611 Columbia Street NW, 2D

Olympia, WA 98501

Telephone - (360) 338-0645

info@byrnewm.com

State of our States

What would you do if you received an unexpected bill for $10,000? A recent study ranks individual state debt as it pertains to each taxpayer.

The nonpartisan, non-profit organization, Truth in Accounting™ (TIA) was created in 2002 to “compel governments to produce financial reports that are understandable, reliable, transparent and correct”. Each September they release a comprehensive analysis of government accounting data from each of the 50 states to communicate their current financial health.

TIA measures this in terms of “Taxpayer Burden” – the amount each taxpayer would have to pay the state’s treasury in order for that state to be debt free. Records show this number continues to rise, stressing states’ abilities to pay for services and to repay debt.

Forty of the fifty states do not have enough funds to cover their obligations. As of 2016, TIA reports state unfunded debt (yet-to-be-paid pension obligations and retiree health care) totals $1.5 trillion. Of that amount, Pension-debt accounts for $832.6 billion owed to retirees and $614.9 billion owed to retiree-health-care funds. Those gaps will have to be closed if promised benefits are to be paid.

The remaining ten states, have enough to cover their planned obligations. The residence of these states, much like families who keep to their budget, gain security, flexibility and peace of mind.

The 2016 U.S. Report Card:

  • A – Surplus greater than $10,000 per taxpayer: 3 States (Alaska, North Dakota, and Wyoming)
  • B – Surplus between $100 and $10,000 per taxpayer: 6 states (Utah, Nebraska, South Dakota, Tennessee, Idaho, Iowa, and New Mexico)
  • C – Deficit between $0 and $4,900 per taxpayer: 13 states (Oregon, New Mexico, Florida, Virginia, Arkansas, Indiana, Montana, Arizona, Georgia, Nevada, Colorado, Missouri, and Wisconsin)
  • D – Deficit between $5,000 and $20,000 per taxpayer: 19 states (Oklahoma, Ohio, New Hampshire, Kansas, Texas, Minnesota, North Carolina, Maine, South Carolina, Washington, Mississippi, Rhode Island, Alabama, West Virginia, Pennsylvania, Maryland, Michigan, Vermont, and Louisiana)
  • F – Deficit greater than $20,000 per taxpayer: 9 states (New York, California, Delaware, Hawaii, Massachusetts, Kentucky, Connecticut, Illinois, and New Jersey)

WHICH STATES ARE MOST IN DEBT?

These states have the worst taxpayer burden

New Jersey -$52,300

#50 New Jersey

-$52,300

 

 

Illinois -$45,000

#48 Illinois

-$50,400

 

 

Connecticut -$48,600

#49 Connecticut

-$49,500

 

 

Kentucky -$32,600

#47 Kentucky

-$39,000

 

 

Massachusetts -$27,400

#46 Massachusetts

-$32,900

 

 

WHICH STATES HAVE SAVED THE MOST? 

The following states have the highest taxpayer surpluses:

Alaska $52,300

#1 Alaska

$38,200

 

 

North Dakota $28,400

#2 North Dakota

$24,000

 

 

Wyoming $22,600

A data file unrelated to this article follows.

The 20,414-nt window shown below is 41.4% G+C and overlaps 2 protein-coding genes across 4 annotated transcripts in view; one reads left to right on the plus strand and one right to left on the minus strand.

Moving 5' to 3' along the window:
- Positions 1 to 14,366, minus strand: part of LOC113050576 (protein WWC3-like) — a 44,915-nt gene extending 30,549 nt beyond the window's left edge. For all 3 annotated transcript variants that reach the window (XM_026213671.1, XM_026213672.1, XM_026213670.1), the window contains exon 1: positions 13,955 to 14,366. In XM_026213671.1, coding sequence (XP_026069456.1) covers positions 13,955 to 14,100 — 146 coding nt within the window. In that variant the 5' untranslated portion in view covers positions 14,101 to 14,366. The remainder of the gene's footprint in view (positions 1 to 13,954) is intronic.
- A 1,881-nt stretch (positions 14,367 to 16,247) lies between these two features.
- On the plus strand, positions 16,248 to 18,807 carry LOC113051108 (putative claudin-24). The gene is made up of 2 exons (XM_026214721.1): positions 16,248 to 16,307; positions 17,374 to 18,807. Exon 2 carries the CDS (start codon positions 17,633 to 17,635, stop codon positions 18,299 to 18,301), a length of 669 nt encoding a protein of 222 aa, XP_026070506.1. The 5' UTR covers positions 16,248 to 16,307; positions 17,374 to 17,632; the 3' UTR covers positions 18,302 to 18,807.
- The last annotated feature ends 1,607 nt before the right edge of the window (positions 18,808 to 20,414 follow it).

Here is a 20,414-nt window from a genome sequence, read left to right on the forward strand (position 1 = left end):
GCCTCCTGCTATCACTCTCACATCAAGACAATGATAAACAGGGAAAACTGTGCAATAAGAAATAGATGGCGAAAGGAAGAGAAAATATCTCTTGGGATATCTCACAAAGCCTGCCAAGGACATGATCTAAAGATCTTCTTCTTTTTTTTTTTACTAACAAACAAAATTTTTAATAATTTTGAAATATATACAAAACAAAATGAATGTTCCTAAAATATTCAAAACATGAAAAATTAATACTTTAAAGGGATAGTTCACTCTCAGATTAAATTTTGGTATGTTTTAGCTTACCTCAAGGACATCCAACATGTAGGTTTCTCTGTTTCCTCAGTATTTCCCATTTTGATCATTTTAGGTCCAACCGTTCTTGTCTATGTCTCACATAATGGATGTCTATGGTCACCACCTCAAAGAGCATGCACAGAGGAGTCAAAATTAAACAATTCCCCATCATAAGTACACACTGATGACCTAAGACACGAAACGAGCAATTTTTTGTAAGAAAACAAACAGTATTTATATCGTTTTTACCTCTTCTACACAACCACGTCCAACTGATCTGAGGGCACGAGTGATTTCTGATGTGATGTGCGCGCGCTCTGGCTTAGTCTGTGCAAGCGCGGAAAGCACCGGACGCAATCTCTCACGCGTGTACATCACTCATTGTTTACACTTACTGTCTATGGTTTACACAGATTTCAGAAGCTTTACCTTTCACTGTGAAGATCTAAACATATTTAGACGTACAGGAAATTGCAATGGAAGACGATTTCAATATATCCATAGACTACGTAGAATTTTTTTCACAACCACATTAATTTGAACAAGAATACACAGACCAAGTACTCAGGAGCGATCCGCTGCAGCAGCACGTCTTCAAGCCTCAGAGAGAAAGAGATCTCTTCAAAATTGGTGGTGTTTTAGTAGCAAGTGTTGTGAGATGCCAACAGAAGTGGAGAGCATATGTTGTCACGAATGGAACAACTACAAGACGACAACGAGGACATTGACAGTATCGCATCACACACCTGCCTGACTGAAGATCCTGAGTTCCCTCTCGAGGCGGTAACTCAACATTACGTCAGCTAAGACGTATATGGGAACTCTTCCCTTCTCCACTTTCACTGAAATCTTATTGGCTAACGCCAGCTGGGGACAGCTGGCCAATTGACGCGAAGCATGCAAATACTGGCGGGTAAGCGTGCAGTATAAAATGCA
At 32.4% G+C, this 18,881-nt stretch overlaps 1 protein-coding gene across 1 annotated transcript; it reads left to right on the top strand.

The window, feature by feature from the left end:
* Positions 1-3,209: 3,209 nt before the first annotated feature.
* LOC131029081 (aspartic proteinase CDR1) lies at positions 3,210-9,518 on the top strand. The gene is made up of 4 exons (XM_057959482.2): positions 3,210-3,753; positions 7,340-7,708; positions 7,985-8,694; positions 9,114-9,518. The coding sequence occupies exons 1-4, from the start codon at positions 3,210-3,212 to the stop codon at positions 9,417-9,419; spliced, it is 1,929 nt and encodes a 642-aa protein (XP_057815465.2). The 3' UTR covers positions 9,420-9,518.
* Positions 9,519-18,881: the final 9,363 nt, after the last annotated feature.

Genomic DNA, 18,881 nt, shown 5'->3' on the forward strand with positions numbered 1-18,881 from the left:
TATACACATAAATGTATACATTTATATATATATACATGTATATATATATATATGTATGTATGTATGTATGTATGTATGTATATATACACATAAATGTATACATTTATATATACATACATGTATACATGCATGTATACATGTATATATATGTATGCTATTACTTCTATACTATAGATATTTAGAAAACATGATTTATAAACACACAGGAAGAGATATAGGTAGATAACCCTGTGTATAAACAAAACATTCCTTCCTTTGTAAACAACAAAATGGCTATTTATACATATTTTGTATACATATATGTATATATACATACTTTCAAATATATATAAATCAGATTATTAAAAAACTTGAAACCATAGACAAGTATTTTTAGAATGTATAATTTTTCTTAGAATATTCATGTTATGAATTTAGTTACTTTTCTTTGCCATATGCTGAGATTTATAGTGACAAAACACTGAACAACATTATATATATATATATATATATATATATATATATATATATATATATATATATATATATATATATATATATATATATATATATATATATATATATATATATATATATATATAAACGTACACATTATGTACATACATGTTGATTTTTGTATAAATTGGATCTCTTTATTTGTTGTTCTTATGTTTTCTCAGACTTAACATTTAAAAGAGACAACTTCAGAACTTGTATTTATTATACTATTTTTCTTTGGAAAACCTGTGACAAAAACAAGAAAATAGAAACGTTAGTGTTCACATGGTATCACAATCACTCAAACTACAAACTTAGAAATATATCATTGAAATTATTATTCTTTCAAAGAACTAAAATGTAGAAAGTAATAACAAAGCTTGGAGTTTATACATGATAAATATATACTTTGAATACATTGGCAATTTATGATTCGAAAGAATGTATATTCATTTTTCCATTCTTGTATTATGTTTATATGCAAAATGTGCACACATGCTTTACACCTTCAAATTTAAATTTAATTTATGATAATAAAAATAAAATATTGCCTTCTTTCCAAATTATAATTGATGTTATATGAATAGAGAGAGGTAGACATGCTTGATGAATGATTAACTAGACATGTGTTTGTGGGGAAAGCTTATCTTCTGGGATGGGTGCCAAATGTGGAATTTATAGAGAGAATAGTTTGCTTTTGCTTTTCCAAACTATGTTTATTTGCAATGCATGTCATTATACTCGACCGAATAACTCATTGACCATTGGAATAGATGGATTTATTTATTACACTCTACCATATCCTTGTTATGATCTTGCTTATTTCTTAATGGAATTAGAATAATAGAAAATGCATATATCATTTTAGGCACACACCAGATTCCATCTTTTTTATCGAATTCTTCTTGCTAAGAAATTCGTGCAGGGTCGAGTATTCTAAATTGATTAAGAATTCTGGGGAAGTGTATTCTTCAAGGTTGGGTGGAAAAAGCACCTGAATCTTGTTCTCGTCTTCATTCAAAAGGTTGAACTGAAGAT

#3 Wyoming

$20,500

 

 

Alaska $4,200

#4 Utah

$4,600

 

 

#5 Nebraska

$2,600

 

 

The full report, along with an interactive map, can be found at www.statedatalab.org.

Washington State received a “D” grade and ranked 32 out of 50 in terms of per taxpayer deficit. To fund the expenses of our state, $25.9 billion would be required. When spread across taxpayers this creates a deficit of ($10,200) per taxpayer.  Although Washington has a balanced budget requirement, the majority of its unfunded debt, is notably excluded from the balance sheet.

According to www.fixthedebt.org, the U.S. national debt continues to reach record highs.  It’s grown over ten years from 35% of GDP to 2017’s current rate of 77%.  U.S. national debt is projected to exceed the entire GDP in 2033.

These numbers directly impact each of us and can lead to devastating results, such as:

  • Increased interest rates along with an increased cost of living.
  • Fewer job opportunities and slower wage growth.
  • Generational Injustice – harming the future of our children and grandchildren.
  • High government debt loads could increase the tax burden, squeezing out private investment dollars.
  • A weakened, insolvent social safety net (Social Security, Medicare, Medicaid and state aid).

As a nation, we’re forgetting the fundamental financial principles:

  • Spend less than you earn.
  • Save 10-15% of your gross income (before taxes & deductions).

It’s crucial we return to fundamentals and fiscal responsibility.  History shows that governments, private corporations, and individuals who accept excessive debt loads as a way of life all suffer when the bubble bursts.  We have a civic duty to understand our state’s finances and encourage politicians to spend our resources wisely.

Kevin Byrne, CFP®, MS is the owner of Byrne & Company Wealth Management, LLC (BCWM) and is a Registered Investment Advisor in Washington State.  BCWM is a Fee-Only financial advisor and a member of NAPFA.  www.byrneandcowealth.com.

Have Questions or Comments?

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Address: 611 Columbia Street NW, #2D, Olympia, WA 98501

Phone: (360) 338-0645

E-mail: info@byrnewm.com

Office Hours: 8:00 AM - 5:00 PM, Monday - Friday

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